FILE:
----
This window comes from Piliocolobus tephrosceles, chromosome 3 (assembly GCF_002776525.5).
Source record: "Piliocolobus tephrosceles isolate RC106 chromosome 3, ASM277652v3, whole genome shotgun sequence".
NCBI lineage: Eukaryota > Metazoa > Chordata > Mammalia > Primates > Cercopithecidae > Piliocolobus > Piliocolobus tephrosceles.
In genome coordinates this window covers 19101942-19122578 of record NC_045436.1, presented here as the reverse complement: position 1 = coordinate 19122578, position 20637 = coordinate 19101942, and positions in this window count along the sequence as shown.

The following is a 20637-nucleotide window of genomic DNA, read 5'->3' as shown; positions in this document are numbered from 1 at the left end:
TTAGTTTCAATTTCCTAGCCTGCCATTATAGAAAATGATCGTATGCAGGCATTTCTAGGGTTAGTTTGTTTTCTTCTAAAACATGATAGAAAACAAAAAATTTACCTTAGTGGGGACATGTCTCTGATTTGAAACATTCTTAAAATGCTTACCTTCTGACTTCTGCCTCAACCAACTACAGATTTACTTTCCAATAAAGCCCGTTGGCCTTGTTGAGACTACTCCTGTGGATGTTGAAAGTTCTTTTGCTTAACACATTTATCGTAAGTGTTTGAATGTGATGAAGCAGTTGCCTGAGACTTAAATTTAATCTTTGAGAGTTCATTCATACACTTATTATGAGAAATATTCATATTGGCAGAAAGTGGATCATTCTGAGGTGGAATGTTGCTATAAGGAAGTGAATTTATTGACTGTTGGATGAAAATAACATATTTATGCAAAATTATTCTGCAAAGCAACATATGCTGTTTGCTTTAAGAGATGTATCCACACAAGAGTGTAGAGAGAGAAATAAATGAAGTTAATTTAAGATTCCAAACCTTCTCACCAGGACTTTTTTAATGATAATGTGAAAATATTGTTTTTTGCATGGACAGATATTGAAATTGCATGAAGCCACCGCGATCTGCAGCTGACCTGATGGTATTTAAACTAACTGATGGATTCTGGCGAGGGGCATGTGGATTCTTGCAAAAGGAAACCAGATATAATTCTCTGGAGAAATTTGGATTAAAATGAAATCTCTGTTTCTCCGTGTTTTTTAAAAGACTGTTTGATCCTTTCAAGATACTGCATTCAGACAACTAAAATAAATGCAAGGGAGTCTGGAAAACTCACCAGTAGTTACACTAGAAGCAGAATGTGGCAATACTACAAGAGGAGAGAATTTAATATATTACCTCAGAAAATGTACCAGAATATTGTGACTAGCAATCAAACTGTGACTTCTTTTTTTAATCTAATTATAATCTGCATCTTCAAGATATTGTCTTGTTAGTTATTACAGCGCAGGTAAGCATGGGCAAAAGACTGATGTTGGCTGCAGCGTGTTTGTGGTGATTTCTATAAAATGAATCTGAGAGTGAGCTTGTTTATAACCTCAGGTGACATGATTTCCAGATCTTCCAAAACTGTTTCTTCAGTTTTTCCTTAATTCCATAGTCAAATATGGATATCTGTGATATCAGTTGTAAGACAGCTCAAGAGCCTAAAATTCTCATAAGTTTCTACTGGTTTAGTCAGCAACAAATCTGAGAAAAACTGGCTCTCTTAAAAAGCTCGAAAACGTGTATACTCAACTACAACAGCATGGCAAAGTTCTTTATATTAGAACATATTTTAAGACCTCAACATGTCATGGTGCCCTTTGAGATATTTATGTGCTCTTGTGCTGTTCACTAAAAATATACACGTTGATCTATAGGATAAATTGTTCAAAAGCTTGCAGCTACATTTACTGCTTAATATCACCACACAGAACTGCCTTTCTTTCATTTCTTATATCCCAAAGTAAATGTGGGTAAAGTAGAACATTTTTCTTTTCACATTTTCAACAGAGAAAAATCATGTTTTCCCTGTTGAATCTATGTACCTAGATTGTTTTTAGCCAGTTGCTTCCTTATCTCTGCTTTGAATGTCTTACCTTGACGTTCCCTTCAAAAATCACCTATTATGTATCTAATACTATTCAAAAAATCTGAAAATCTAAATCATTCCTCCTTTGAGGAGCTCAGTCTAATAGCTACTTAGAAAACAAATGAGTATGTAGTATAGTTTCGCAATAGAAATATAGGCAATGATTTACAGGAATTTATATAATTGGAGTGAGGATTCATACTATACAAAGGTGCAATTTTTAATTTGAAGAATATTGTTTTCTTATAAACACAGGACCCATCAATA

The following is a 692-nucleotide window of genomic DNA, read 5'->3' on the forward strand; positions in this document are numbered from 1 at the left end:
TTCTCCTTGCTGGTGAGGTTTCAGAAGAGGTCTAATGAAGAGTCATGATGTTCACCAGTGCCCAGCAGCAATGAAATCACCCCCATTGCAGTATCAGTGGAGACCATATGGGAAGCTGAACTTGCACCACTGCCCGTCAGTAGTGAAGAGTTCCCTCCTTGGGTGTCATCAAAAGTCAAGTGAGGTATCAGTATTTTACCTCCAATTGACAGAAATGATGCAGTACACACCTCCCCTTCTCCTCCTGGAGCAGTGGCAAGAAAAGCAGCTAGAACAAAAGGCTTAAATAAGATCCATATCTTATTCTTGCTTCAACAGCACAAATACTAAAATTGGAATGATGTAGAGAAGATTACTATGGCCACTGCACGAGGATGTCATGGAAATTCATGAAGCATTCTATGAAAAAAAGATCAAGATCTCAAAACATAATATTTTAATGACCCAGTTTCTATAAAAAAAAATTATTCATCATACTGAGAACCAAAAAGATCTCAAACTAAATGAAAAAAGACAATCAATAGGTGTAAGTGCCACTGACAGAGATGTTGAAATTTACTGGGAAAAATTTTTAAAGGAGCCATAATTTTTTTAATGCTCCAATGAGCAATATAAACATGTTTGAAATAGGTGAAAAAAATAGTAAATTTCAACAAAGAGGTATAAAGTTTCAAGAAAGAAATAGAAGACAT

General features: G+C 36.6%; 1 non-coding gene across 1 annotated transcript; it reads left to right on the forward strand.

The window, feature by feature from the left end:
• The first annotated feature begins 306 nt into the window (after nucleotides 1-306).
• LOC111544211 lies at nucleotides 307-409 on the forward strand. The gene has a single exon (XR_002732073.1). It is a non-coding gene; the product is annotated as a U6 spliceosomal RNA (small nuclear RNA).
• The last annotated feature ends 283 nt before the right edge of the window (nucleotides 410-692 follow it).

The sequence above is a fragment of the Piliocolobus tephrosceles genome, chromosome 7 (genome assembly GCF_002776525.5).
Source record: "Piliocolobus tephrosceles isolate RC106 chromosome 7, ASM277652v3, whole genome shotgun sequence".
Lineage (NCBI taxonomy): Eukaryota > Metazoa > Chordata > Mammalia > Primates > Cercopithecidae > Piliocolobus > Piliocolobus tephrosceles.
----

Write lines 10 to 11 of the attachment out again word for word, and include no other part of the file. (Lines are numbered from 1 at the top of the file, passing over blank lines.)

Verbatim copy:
The window, feature by feature from the left end:
• The first annotated feature begins 306 nt into the window (after nucleotides 1-306).